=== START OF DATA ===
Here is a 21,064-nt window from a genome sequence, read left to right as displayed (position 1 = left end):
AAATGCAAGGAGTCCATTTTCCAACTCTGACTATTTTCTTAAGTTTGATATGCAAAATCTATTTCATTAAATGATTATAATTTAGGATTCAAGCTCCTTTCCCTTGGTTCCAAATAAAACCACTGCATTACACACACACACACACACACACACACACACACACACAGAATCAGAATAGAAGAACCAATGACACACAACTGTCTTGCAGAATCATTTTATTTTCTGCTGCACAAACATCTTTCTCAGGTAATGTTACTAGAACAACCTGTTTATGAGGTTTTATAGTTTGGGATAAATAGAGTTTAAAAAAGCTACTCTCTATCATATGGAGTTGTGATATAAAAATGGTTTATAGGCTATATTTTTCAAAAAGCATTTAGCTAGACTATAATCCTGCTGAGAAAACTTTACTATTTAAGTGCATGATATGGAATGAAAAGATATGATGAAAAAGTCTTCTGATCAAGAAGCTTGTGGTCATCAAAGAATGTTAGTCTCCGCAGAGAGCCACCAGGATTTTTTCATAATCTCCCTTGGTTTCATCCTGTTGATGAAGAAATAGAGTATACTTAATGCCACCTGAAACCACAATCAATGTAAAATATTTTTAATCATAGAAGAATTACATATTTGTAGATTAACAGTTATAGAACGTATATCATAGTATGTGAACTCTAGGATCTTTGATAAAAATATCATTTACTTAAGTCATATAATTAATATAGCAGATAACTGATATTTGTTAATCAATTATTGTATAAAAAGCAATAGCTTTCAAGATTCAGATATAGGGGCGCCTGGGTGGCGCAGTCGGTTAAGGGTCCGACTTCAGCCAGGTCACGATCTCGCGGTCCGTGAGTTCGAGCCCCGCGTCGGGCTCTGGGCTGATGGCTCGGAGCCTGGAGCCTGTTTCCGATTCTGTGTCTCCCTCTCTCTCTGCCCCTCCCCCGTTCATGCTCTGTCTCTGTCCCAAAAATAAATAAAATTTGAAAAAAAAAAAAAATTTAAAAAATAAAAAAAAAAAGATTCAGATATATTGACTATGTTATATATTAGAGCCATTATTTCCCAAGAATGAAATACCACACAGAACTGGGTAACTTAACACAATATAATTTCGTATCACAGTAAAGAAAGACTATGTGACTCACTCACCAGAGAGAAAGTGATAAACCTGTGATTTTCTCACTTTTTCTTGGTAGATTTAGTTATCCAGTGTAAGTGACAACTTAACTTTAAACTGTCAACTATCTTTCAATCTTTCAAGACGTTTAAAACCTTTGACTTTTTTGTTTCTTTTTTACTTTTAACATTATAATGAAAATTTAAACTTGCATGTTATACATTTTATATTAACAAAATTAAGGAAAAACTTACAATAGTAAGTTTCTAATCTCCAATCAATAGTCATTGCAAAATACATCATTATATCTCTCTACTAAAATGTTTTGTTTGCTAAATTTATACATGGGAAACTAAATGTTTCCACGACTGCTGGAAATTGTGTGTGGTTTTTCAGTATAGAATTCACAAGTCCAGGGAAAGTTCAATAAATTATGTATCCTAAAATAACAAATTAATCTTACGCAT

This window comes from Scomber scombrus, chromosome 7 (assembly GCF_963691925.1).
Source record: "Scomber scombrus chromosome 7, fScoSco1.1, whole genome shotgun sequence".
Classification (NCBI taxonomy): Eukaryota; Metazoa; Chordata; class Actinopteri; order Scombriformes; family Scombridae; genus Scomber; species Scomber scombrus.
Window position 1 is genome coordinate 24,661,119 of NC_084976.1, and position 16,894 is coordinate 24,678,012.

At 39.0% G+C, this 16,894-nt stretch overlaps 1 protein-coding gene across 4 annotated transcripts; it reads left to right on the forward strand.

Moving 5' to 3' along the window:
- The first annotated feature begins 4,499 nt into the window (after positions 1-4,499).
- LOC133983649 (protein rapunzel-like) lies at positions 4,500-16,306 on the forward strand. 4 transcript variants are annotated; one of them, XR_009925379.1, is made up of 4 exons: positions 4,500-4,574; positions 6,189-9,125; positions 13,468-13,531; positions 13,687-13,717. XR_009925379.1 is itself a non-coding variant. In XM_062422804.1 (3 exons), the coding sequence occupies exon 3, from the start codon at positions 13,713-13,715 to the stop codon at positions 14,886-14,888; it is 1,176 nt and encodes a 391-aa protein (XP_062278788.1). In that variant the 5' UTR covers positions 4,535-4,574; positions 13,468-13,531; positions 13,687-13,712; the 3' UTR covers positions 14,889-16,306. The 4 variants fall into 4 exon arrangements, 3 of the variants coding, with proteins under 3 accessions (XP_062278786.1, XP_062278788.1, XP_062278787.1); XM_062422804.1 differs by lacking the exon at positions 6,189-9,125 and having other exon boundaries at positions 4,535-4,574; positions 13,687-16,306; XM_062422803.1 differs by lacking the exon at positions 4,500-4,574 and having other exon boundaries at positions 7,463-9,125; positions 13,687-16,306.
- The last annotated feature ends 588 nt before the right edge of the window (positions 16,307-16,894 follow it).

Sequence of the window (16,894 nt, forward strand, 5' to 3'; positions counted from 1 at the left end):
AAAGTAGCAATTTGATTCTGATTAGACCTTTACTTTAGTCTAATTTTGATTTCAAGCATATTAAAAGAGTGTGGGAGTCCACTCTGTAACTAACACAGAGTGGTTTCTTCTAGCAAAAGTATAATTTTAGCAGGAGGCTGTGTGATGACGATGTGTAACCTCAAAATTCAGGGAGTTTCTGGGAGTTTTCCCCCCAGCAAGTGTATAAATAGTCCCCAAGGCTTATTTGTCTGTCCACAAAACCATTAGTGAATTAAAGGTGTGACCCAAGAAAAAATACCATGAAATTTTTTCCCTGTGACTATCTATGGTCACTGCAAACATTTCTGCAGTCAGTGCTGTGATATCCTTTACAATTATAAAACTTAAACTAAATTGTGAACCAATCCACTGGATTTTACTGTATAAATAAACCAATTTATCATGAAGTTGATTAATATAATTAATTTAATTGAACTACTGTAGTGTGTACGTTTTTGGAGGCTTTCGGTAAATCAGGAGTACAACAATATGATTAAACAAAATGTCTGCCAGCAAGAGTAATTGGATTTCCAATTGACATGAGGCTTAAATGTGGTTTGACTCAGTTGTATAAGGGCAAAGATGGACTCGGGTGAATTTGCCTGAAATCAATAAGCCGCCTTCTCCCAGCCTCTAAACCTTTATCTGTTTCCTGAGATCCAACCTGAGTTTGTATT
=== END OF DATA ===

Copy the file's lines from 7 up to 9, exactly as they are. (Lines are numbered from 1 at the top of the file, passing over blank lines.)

At 39.0% G+C, this 16,894-nt stretch overlaps 1 protein-coding gene across 4 annotated transcripts; it reads left to right on the forward strand.

Moving 5' to 3' along the window:
- The first annotated feature begins 4,499 nt into the window (after positions 1-4,499).